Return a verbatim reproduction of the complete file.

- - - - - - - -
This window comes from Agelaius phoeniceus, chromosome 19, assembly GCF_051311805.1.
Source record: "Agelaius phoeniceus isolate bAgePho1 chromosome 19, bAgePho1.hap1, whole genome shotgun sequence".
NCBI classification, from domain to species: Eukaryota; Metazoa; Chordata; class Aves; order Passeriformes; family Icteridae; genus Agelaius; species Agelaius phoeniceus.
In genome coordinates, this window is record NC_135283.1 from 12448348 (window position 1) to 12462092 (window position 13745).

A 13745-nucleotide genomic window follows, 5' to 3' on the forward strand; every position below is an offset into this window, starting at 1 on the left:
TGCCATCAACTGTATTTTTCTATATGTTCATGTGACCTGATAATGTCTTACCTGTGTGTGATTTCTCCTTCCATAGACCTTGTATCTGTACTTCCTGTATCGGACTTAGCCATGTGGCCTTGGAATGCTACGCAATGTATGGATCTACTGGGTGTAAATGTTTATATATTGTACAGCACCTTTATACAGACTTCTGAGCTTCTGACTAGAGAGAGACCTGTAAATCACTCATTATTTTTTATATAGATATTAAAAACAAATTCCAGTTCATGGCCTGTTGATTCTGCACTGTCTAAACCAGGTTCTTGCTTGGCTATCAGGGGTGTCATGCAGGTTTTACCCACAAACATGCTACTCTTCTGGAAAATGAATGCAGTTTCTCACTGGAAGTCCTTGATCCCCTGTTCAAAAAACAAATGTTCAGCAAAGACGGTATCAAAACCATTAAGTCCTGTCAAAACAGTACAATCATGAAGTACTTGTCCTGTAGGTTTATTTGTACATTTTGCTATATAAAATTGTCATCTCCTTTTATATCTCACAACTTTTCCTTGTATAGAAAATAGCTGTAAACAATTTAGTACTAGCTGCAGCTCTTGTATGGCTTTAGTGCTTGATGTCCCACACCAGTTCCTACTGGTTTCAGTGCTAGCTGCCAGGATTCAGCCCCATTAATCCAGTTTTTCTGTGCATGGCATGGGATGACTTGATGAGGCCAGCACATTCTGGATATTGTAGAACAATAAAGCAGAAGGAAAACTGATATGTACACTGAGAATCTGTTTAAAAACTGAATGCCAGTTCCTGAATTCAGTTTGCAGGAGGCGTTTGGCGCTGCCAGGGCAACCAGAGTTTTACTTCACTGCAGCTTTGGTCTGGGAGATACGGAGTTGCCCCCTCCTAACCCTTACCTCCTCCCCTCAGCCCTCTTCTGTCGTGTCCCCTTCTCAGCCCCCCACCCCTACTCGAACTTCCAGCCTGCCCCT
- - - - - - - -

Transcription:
This window comes from Agelaius phoeniceus, chromosome 19, assembly GCF_051311805.1.
Source record: "Agelaius phoeniceus isolate bAgePho1 chromosome 19, bAgePho1.hap1, whole genome shotgun sequence".
NCBI classification, from domain to species: Eukaryota; Metazoa; Chordata; class Aves; order Passeriformes; family Icteridae; genus Agelaius; species Agelaius phoeniceus.
In genome coordinates, this window is record NC_135283.1 from 12448348 (window position 1) to 12462092 (window position 13745).

A 13745-nucleotide genomic window follows, 5' to 3' on the forward strand; every position below is an offset into this window, starting at 1 on the left:
TGCCATCAACTGTATTTTTCTATATGTTCATGTGACCTGATAATGTCTTACCTGTGTGTGATTTCTCCTTCCATAGACCTTGTATCTGTACTTCCTGTATCGGACTTAGCCATGTGGCCTTGGAATGCTACGCAATGTATGGATCTACTGGGTGTAAATGTTTATATATTGTACAGCACCTTTATACAGACTTCTGAGCTTCTGACTAGAGAGAGACCTGTAAATCACTCATTATTTTTTATATAGATATTAAAAACAAATTCCAGTTCATGGCCTGTTGATTCTGCACTGTCTAAACCAGGTTCTTGCTTGGCTATCAGGGGTGTCATGCAGGTTTTACCCACAAACATGCTACTCTTCTGGAAAATGAATGCAGTTTCTCACTGGAAGTCCTTGATCCCCTGTTCAAAAAACAAATGTTCAGCAAAGACGGTATCAAAACCATTAAGTCCTGTCAAAACAGTACAATCATGAAGTACTTGTCCTGTAGGTTTATTTGTACATTTTGCTATATAAAATTGTCATCTCCTTTTATATCTCACAACTTTTCCTTGTATAGAAAATAGCTGTAAACAATTTAGTACTAGCTGCAGCTCTTGTATGGCTTTAGTGCTTGATGTCCCACACCAGTTCCTACTGGTTTCAGTGCTAGCTGCCAGGATTCAGCCCCATTAATCCAGTTTTTCTGTGCATGGCATGGGATGACTTGATGAGGCCAGCACATTCTGGATATTGTAGAACAATAAAGCAGAAGGAAAACTGATATGTACACTGAGAATCTGTTTAAAAACTGAATGCCAGTTCCTGAATTCAGTTTGCAGGAGGCGTTTGGCGCTGCCAGGGCAACCAGAGTTTTACTTCACTGCAGCTTTGGTCTGGGAGATACGGAGTTGCCCCCTCCTAACCCTTACCTCCTCCCCTCAGCCCTCTTCTGTCGTGTCCCCTTCTCAGCCCCCCACCCCTACTCGAACTTCCAGCCTGCCCCT